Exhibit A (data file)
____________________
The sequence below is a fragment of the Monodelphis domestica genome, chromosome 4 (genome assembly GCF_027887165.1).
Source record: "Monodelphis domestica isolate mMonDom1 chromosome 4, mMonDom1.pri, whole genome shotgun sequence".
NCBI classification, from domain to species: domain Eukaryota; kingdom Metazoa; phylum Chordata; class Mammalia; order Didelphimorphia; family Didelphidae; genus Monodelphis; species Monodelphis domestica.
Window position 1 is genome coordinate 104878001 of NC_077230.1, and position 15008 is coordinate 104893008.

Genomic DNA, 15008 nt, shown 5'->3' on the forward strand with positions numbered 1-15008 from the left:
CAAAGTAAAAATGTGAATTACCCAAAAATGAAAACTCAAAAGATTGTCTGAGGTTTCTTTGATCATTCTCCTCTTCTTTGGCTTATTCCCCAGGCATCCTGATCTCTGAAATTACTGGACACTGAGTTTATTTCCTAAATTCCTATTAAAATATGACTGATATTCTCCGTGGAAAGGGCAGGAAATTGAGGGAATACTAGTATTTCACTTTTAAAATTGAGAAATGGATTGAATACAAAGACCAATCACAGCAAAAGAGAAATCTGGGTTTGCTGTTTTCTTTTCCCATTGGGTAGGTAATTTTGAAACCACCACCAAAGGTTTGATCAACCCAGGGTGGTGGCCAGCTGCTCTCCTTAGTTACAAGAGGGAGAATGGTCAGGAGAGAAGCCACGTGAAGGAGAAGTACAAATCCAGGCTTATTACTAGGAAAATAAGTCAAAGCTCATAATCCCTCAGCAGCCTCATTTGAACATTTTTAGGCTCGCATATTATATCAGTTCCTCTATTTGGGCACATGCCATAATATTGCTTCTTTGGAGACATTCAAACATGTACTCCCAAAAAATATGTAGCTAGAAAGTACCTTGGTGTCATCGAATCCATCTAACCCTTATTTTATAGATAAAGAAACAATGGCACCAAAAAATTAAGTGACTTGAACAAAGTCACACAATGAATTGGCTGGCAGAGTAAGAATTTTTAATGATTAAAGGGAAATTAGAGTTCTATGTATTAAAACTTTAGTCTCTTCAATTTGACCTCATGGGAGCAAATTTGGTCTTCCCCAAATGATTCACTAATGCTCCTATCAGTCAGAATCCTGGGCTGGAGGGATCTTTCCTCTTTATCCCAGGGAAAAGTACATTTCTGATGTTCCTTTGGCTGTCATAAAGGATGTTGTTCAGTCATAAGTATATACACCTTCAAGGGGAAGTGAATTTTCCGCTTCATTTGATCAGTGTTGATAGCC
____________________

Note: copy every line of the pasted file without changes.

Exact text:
The sequence below is a fragment of the Monodelphis domestica genome, chromosome 4 (genome assembly GCF_027887165.1).
Source record: "Monodelphis domestica isolate mMonDom1 chromosome 4, mMonDom1.pri, whole genome shotgun sequence".
NCBI classification, from domain to species: domain Eukaryota; kingdom Metazoa; phylum Chordata; class Mammalia; order Didelphimorphia; family Didelphidae; genus Monodelphis; species Monodelphis domestica.
Window position 1 is genome coordinate 104878001 of NC_077230.1, and position 15008 is coordinate 104893008.

Genomic DNA, 15008 nt, shown 5'->3' on the forward strand with positions numbered 1-15008 from the left:
CAAAGTAAAAATGTGAATTACCCAAAAATGAAAACTCAAAAGATTGTCTGAGGTTTCTTTGATCATTCTCCTCTTCTTTGGCTTATTCCCCAGGCATCCTGATCTCTGAAATTACTGGACACTGAGTTTATTTCCTAAATTCCTATTAAAATATGACTGATATTCTCCGTGGAAAGGGCAGGAAATTGAGGGAATACTAGTATTTCACTTTTAAAATTGAGAAATGGATTGAATACAAAGACCAATCACAGCAAAAGAGAAATCTGGGTTTGCTGTTTTCTTTTCCCATTGGGTAGGTAATTTTGAAACCACCACCAAAGGTTTGATCAACCCAGGGTGGTGGCCAGCTGCTCTCCTTAGTTACAAGAGGGAGAATGGTCAGGAGAGAAGCCACGTGAAGGAGAAGTACAAATCCAGGCTTATTACTAGGAAAATAAGTCAAAGCTCATAATCCCTCAGCAGCCTCATTTGAACATTTTTAGGCTCGCATATTATATCAGTTCCTCTATTTGGGCACATGCCATAATATTGCTTCTTTGGAGACATTCAAACATGTACTCCCAAAAAATATGTAGCTAGAAAGTACCTTGGTGTCATCGAATCCATCTAACCCTTATTTTATAGATAAAGAAACAATGGCACCAAAAAATTAAGTGACTTGAACAAAGTCACACAATGAATTGGCTGGCAGAGTAAGAATTTTTAATGATTAAAGGGAAATTAGAGTTCTATGTATTAAAACTTTAGTCTCTTCAATTTGACCTCATGGGAGCAAATTTGGTCTTCCCCAAATGATTCACTAATGCTCCTATCAGTCAGAATCCTGGGCTGGAGGGATCTTTCCTCTTTATCCCAGGGAAAAGTACATTTCTGATGTTCCTTTGGCTGTCATAAAGGATGTTGTTCAGTCATAAGTATATACACCTTCAAGGGGAAGTGAATTTTCCGCTTCATTTGATCAGTGTTGATAGCC